You might be thinking about how influencers/bloggers/content creators make a lot of money. This is true, but while platforms & advertisers may pay content creators for driving engagement with their products, these creators don’t actually own their space on the internet. They are still bound to top-down decisions from platforms (think YouTube, Facebook & Instagram censorship)
Web3: Read + Write + Own
The term “Web3” was actually coined all the way back in 2014 by the co-founder of Ethereum, Gavin Wood and has since become the general term for the vision of a new, better internet. At its core, Web3 uses blockchains, cryptocurrencies, and NFTs to give power back to the users in the form of ownership.
While it’s still hard to give a solid definition of what Web3 truly is, the Ethereum Organization, an industry leader of Web3 tech, outline the following principles as the most fundamental aspects of what Web3 already looks like:
- Web3 is decentralized: instead of large swathes of the internet controlled and owned by centralized entities, ownership gets distributed amongst its builders and users.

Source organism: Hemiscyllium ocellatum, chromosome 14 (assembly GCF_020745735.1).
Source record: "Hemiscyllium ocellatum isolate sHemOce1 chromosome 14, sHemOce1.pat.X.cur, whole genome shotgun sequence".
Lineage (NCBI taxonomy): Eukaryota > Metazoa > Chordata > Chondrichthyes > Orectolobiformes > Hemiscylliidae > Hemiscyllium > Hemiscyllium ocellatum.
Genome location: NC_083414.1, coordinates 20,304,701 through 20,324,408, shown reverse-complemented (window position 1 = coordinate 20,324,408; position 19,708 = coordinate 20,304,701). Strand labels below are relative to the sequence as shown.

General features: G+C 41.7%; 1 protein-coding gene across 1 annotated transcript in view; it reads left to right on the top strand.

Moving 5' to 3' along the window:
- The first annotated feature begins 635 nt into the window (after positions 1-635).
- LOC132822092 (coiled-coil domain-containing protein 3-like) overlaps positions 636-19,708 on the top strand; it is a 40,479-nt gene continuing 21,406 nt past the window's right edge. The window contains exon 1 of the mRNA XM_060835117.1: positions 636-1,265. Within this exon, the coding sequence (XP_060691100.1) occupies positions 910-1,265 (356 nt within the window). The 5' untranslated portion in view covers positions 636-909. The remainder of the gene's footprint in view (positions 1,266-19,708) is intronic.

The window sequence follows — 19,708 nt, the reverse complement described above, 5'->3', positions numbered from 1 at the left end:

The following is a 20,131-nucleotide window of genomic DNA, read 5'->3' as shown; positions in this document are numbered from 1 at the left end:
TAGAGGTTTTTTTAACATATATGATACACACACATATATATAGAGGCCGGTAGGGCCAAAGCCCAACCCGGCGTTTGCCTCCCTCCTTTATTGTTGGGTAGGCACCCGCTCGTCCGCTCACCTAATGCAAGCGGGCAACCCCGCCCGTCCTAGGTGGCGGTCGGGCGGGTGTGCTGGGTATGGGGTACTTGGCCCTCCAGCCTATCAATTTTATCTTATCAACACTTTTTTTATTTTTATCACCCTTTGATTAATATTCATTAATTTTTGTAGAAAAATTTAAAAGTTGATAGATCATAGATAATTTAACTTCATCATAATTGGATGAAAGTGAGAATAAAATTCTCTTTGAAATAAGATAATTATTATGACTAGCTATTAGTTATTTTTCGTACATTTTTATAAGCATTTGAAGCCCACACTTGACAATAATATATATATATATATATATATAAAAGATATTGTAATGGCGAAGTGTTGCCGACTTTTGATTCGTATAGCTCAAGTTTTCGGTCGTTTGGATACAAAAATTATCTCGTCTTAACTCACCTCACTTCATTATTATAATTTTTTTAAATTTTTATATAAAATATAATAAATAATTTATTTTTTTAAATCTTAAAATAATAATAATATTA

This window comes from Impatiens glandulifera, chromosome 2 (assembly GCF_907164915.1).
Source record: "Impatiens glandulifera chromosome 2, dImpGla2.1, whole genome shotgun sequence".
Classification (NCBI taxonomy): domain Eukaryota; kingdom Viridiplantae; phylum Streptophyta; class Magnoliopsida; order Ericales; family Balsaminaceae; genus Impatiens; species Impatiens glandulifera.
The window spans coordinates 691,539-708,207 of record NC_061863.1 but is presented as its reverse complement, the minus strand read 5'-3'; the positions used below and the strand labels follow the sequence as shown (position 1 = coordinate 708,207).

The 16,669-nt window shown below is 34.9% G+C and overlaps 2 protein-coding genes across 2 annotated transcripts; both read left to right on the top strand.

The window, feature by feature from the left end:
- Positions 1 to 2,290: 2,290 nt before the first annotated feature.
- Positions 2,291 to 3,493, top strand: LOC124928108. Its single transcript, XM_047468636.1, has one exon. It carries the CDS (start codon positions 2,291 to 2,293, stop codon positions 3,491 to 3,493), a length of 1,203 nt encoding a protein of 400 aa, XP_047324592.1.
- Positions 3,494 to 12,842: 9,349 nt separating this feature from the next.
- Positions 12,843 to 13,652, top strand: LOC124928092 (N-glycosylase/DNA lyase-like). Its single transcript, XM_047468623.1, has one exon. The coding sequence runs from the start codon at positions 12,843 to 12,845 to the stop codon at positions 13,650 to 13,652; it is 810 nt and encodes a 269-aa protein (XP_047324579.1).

- Web3 is permissionless: everyone has equal access to participate in Web3, and no one gets excluded.
- Web3 has native payments: it uses cryptocurrency for spending and sending money online instead of relying on the outdated infrastructure of banks and payment processors.
- Web3 is trustless: it operates using incentives and economic mechanisms instead of relying on trusted third parties.
Right now Web3 is a catch-all term that includes things like The Metaverse, Decentralized Finance (DeFi), Cryptocurrencies,
Is Web3 Legit?
Because there have been a few notable, high-profile figures that have come out with Web3-critical statements, we need to go through some of these — to see if these are fatal problems or if they’re just bumps in the road.
Late last year, Elon Musk declared that Web3 is just a “marketing buzzword”, saying that Web3 is essentially all hype — which at the time was somewhat of a fair statement.
However, since that time, Web3 tech has grown in functionality and many projects are making enormous headway in the space while the markets (and general interest) are at an all-time low. We’ll delve into this properly just below when we discuss the best Web3 tokens that you can invest in.
Not Really Decentralized?
The other major criticism of Web3 tech is that it falls short of its ideals, particularly regarding the sacred cow of “decentralization”. Critics claim that ownership over the blockchain networks (the foundational infrastructure of Web3 infrastructure) is actually overly concentrated in the hands of early adopters and venture capitalists.